While playing at the IronOaks courts in Sun Lakes for my first time last month, I ran into a group of very excited, highly motivated, new pickleball players. We played a couple games together, and when we departed, this question was posed to me, “What should we do to improve and become 3.5 players?” That question prompted this column which will run several months as we look at common mistakes and how to fix them.
1. Moving too far into the court when serving. We often move beyond the baseline and into the court following our serve. The two-bounce rule tells us we can’t volley the opponent’s return of serve. Better players take advantage of this poor court position by hitting a deep return to our feet. When this happens, we have to backpedal, waiting for the ball to bounce. Moving backward while hitting the third shot creates errors. We must first stop, then move our body weight forward through the ball when hitting the third shot. To counter this, we must stay behind the baseline, or if we move in beyond the baseline on a drive serve, retreat into the ready position behind the baseline before hitting the third shot. Remember, this applies to us when a partner is serving as well.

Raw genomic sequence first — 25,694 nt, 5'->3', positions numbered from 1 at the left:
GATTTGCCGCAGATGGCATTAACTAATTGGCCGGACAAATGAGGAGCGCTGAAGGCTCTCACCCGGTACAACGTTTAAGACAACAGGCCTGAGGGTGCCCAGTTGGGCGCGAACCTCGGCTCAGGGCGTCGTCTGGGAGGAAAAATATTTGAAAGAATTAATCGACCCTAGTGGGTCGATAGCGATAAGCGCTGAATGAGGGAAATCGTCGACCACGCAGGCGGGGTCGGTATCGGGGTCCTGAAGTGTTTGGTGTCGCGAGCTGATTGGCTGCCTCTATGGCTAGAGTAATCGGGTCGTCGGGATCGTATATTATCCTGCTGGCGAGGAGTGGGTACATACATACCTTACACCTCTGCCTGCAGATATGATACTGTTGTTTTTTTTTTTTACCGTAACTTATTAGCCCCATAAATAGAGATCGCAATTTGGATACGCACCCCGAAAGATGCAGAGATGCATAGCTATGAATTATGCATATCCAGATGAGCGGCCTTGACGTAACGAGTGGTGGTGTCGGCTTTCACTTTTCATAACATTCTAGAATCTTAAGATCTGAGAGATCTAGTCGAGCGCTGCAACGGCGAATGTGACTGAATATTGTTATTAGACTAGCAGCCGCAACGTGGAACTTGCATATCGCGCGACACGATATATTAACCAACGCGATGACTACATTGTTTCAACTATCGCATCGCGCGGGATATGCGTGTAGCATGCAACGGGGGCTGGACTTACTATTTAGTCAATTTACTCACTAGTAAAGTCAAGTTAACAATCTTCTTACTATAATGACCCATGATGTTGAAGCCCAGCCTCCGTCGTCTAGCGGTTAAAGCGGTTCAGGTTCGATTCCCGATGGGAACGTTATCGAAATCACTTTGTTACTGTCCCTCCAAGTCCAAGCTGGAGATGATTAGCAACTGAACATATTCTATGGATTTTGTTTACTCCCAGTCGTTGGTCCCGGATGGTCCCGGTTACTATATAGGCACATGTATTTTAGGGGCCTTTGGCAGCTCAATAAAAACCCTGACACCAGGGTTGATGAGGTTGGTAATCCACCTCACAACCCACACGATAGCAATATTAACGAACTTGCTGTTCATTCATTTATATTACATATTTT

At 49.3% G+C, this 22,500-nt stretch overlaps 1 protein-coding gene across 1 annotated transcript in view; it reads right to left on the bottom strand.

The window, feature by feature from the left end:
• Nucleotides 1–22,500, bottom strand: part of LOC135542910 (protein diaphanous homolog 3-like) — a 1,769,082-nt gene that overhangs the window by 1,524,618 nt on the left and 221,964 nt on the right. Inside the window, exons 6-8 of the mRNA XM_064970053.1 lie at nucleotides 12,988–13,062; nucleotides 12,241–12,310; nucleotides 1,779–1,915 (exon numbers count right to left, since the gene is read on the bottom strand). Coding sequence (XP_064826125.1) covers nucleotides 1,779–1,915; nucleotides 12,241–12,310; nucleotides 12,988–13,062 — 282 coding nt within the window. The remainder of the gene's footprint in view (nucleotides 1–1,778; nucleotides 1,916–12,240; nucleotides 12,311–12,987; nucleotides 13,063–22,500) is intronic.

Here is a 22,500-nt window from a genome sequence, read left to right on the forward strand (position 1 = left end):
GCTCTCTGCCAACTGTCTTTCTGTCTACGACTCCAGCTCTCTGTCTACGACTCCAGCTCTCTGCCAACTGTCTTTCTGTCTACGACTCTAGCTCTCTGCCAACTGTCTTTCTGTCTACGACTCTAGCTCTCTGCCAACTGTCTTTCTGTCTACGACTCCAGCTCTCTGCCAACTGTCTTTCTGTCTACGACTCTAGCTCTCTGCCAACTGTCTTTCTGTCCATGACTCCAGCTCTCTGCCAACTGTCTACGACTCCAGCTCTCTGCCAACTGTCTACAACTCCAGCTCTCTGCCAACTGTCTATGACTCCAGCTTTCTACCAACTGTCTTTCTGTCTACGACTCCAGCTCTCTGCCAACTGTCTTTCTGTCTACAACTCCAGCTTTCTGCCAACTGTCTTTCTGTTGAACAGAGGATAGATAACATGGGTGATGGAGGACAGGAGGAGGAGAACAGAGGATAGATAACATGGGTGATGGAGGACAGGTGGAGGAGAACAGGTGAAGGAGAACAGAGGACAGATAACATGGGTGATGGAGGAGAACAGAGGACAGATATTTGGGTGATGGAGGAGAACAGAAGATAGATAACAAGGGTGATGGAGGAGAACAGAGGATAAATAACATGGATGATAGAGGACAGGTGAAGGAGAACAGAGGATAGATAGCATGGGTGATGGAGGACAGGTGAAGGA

2. Staying in no man’s land. If you’re not at the baseline or at the non-volley zone line, you’re in no man’s land. Standing in this area makes it easier for your opponent to hit the ball at your feet where it’s hard to dig balls out. It also makes you vulnerable to cross-court dink shots. Balls hit to no man’s land are easily hit when standing at the baseline, because the balls will bounce up into your strike zone. If you are at the non-volley zone line, you will be able to hit these balls out of the air. Either is much easier than trying to hit a ball that lands near your feet. By the way, balls hit at your feet are called “toe jams,” for obvious reasons. Eliminate “toe jams” and improve your game!
Want to know more about the sport, the rules, equipment, or have some pickilicious news you would like to share with our pickleball community? Email David Zapatka at firstname.lastname@example.org.